Finally a film that addresses the age-old, burning, itching question: Can romance exist in the wake of an anal fissure? Opening in U.S. cities this month like a fresh, gaping wound is Wetlands, a spectacularly septic coming-of-age story from Germany that revels in its own filth like a pig in a mudslide. It’s a practice in perversity, but with purpose and pathos; a laugh/cringefest with the potential to make one gag and “aww” at equal measure.
In her indelible breakthrough performance, Carla Juri explodes across the screen like a supernova as Helen, a character forged in every germaphobe’s most hellish nightmares. The 18-year-old wild child declares immediately that she eschews regular hygienic practices, then subjects us to her daily bathroom routine, which consists of, but is not limited to, dragging her exposed genitals across the rim of an unfathomably foul toilet seat. Although, she proudly admits, she’s never had an infection. Helen is keen on having just about anything and anyone inside of her in one way or another, which is tenderly illustrated in a masturbation montage strictly of the vegetarian variety. All of this happens, by the way, within the first 10 minutes.
Because Helen’s haphazard bodily habits extend to her shaving ritual – waterless, creamless, with a dull and cheap razor – she nicks a particularly sensitive crevice so severely, it lands her in a hospital awaiting surgery. It’s there that she falls under the care and romantic spell of her nurse, Robin (Christoph Letkowski), and attempts to hatch a scheme to reunite her divorced and content-to-stay-that-way parents (Meret Becker and Axel Milberg).
What’s remarkable about Wetlands is how easily it transcends its taboo-busting tendencies. The film, directed by David Wnendt, is defiantly unapologetic in its approach to the material, which is in perfect confluence with Charlotte Roche’s stream-of-consciousness novel. We are so deeply submerged in Helen’s proclivities that the ick factor becomes a natural component of Wetlands’ world. It’s not that the shock value ever wears off – and oh, is said value high – but it’s easier to accept when the source is as reliable and inviting as Helen.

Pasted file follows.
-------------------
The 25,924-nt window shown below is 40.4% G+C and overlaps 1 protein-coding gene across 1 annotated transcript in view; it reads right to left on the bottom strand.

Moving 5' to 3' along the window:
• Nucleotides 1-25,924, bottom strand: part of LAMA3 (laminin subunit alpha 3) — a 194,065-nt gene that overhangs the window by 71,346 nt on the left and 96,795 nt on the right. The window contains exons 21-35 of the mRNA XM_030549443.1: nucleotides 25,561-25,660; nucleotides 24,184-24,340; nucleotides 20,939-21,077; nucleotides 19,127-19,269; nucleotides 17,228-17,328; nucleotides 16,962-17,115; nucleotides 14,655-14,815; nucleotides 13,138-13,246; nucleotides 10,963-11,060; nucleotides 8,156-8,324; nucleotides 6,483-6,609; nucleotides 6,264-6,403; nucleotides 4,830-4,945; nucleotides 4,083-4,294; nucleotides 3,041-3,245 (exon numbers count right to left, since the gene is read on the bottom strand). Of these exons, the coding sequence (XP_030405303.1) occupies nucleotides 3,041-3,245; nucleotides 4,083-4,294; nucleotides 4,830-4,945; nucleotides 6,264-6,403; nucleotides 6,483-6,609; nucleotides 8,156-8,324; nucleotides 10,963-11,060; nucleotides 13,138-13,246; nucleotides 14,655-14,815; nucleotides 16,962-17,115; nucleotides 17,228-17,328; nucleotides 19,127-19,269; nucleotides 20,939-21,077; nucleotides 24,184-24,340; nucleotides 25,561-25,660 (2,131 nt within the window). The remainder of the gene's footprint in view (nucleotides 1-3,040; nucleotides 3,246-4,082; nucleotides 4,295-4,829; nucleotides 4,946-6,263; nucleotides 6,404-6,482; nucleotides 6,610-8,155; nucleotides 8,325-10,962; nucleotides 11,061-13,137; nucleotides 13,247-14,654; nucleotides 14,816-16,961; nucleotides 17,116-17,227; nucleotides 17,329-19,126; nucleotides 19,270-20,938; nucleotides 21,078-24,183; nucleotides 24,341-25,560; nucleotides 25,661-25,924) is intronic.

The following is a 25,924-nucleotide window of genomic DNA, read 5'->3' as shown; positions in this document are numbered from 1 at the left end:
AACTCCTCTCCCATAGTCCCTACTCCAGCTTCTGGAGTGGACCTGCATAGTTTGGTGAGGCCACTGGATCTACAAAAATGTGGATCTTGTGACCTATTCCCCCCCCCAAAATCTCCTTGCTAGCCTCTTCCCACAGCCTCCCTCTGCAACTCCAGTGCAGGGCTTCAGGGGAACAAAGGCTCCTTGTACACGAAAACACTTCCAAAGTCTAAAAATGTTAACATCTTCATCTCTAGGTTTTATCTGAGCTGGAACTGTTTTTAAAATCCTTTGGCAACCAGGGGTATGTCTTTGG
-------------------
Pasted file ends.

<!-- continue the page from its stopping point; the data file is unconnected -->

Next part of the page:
Her aberrant behavior, we soon find out, is not without its roots. Eventually, Helen’s emotional grime far out-sludges anything she does to herself physically, as her familial history comes into full bloom and lays a thorny foundation for an already prickly psyche. Wetlands is not unlike a bed of nails, in which each deadly-sharp instrument is evenly placed so one can walk over it barefoot with relative ease. No one point prevails as more memorable than another. The shock, the “aww” – it all stabs equally.
Roche, Wnendt and co-writer Claus Falkenberg understand the golden rule of gross-out: Tie it all to food. Our most basic human function, next to breathing, is eating. So taking something unappealing like a hemorrhoid and comparing it to a cauliflower, for example, plunges that most innocuous of vegetable into a scum pit of association. It’s brilliant, constant throughout Wetlands, and only engorges until the metaphor lines get smudged out entirely, and bodily fluids become wed with fresh edibles in the unholiest of matrimonies.
In the destined-to-be-infamous pizza sequence, one of mankind’s most prevalent fears is exploited to the fullest, glossiest extent. But what skyrockets Wetlands above and beyond is that it’s bold enough to go even further and question why such scenarios are so regularly feared at all. What is a nightmare to most is a simple fantasy to Helen, which the film posits doesn’t make her weird, but rather evolved.
We may leave Helen still with plenty in life to learn, but we could all stand to learn a little bit from Helen.